As the debate about the Standard Gauge Railway (SGR) in Kenya continues, a review of the facts and figures raises more questions than answers.
The economic justifications used by the government to promote the necessity of this massive project depend on highly questionable assumptions and sources of information.
For example, the recently released Environmental and Social Impact Assessment (ESIA) for Phase 2A of the project initially predicts a carrying capacity of 13 million tonnes for 2030, but on the very next page states this to be 21.8 million tonnes! (Based on latest data this would require a consistent annual gross domestic product (GDP) growth of 10 per cent in all transit destination countries including DR Congo, Burundi and South Sudan and the Kenya SGR railway capturing all transit, nothing by road, nothing through Tanzania).
It is not clear what these numbers are based on. The figures contradict those in the East African Railways Masterplan, conducted by a reputable and independent consulting company in 2009.
These professional projections were done in three scenarios: Base (most likely), High and Low. This masterplan projects a Base of 7.5 million tonnes, with a high of 9.2 million tonnes and a low of six million tonnes.
This masterplan was prepared for the East African Community (EAC) and thus projection is for the whole of the Kenyan railway system.
If we assume that half of the freight traffic is for Nairobi, and half for Kisumu and export, then the High projection for the SGR Phase 2A comes to 4.6 million tonnes.
Therefore, a comparison of the figures between those in the ESIA and the well argued, evidence-based Masterplan projections, even if we take the high scenario, shows us that the ESIA figures are exaggerated between 283 per cent and 480 per cent.
Global rail freight charges vary between $0.02 per ton per kilometre (tkm) in India to $0.08/tkm in Italy. The ESIA predicts a freight charge of $0.13/tkm.
For the 120 km of SGR Phase2A, this would create gross revenue of Sh21 billion ($202.8 million) using the ESIA’s lowest mentioned growth projection of 13 million tonnes. With the higher projection of 21.8 million tonnes, it would be Sh34 billion ($325 million).
The High projection of the EAC masterplan (9.2 million tonnes), using the same $0.13/tkm rate, yields gross revenue of only Sh7.4 billion ($71.8 million).
The capital costs of the SGR Phase2A are very high. Kenya took out a commercial loan of Sh134 billion ($1.3 billion). The grace period for repayment is likely to be 10 years.
This means that until 2026 only interest is payable at today’s rate of about one per cent at 4.6 per cent, or about Sh622 million ($6 million) per year. This calculation uses LIBOR, an international benchmark used to calculate interest rates on loans.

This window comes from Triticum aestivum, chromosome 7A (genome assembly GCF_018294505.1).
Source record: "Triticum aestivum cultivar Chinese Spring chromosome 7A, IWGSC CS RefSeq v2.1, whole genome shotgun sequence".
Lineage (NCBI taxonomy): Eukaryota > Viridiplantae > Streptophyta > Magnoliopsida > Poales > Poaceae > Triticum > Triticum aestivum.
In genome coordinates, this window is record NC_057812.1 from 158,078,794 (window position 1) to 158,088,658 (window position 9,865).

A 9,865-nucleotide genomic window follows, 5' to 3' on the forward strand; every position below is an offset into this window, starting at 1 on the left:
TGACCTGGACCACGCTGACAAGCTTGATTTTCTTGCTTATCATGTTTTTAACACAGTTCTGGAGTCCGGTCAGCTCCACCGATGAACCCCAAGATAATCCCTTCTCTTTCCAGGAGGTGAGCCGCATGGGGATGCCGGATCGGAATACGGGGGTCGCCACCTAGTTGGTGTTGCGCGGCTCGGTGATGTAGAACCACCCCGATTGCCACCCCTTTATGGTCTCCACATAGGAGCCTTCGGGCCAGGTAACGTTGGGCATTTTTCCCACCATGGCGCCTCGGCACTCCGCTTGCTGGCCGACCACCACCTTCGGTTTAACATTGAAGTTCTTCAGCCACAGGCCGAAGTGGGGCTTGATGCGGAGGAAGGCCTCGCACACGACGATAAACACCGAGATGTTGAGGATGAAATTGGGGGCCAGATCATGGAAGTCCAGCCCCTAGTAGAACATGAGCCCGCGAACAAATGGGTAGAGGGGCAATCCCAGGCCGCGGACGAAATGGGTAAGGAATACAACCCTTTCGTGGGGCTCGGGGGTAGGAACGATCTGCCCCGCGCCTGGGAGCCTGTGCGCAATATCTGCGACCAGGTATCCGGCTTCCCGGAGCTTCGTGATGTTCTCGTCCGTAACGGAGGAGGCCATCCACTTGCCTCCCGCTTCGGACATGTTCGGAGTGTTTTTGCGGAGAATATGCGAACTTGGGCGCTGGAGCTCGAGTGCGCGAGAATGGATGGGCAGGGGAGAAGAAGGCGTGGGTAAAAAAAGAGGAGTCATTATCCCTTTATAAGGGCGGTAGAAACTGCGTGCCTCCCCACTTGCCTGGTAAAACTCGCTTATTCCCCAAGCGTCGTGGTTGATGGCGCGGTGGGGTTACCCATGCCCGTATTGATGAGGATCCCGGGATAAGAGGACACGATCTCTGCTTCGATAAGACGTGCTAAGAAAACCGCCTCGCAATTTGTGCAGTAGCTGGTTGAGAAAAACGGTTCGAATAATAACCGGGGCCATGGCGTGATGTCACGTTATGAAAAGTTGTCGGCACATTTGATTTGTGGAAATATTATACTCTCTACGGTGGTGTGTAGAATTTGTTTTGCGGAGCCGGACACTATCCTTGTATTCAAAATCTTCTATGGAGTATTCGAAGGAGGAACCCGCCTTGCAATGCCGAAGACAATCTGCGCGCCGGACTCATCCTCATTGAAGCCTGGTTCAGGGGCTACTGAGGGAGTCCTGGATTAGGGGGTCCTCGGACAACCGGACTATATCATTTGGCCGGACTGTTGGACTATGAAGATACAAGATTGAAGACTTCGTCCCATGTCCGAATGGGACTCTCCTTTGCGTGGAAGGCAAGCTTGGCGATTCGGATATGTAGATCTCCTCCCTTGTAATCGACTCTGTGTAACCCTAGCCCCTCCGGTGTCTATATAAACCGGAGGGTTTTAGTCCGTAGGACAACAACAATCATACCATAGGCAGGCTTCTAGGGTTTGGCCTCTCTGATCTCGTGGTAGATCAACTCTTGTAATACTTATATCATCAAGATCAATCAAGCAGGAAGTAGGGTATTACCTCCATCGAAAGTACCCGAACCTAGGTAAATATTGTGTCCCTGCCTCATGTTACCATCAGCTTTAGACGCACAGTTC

By 2026, however, we will have to start repaying the principal over 10 years, or Sh1.3 billion ($130 million) per year, plus interest. LIBOR2 is low now, but tends to go in roughly 10-year cycles with peaks at around five per cent.
If that were the case in 2026, interest would be Sh11.6 billion ( $112 million), or a total payment of Sh25.1 billion ($242 million). Only with the highest projections of tonnage, and at a very high projection of revenue per tkm, would the railway be able to pay capital cost.
In addition, there will also be operational costs. Track and rolling stock will have to be maintained, and locomotives fuelled, staff will need salaries, and the whole management system will need financing.
According to the World Bank most railways in developing countries have roughly 30 per cent operational cost, 70 per cent capital cost.
In our example above, that would be Sh10.7 billion ($104 million), making total annual expenditure Sh35.9 billion ($346 million).
As demonstrated previously, the most optimistic scenario described in the ESIA would create revenues of Sh34 billion. Even in this scenario, for which sound basis is lacking, the SGR will need huge subsidies until 2036.
Many comparisons have been made in the Press about the cost of building railways in Africa, by comparing gross cost per kilometre of railway line.
In Ethiopia a 781 km railway was constructed at a cost of Sh290 billion ($2.8 billion) for 756 km, or Sh384 million ($3.7 million) per km.
Tanzania recently signed a contract for Sh934 billion ($9 billion) for 2,560 km, or Sh363 million ($3.5 million) per km. Here, the gross cost of SGR 1 is Sh3.8 billion for 609 km, or Sh643 million ($6.2 million) per km.
All three railways are constructed to Chinese standards and are standard gauge. We have no details about the Tanzanian line yet, but the Ethiopian line is up and running while Phase 1 in Kenya is 90 per cent complete.
The Ethiopian line is electric, which is more expensive per kilometre than the diesel line in Kenya. Moreover, in Ethiopia about 115 km is double-track, against all single-track in Kenya.
The terrain in Ethiopia is more rugged, as the line goes through the volcanic Rift Valley, and it has many tunnels. In Kenya there are more bridges, to allow the passing of wildlife.
However, it seems inescapable that Kenya did not get a very good deal at Sh643 million per km against Ethiopia at Sh384 million per km, moreover for a better product.
Ethiopia financed approximately 50 per cent of the railway out of its own resources, about 10 per cent from a concessionary Chinese loan, and 40 per cent out of a commercial loan at LIBOR + 3.75 per cent.
This allowed a competitive international tendering resulting in the best global price.
Kenya had to borrow 90 per cent, part at LIBOR + 3.6 per cent, part as a concessionary loan from the Chinese State-owned EXIM Bank.
As a consequence, our mandarins had to accept that one, State-controlled Chinese company did the design and the construction, and as it later turned out, the supervision and quality assurance.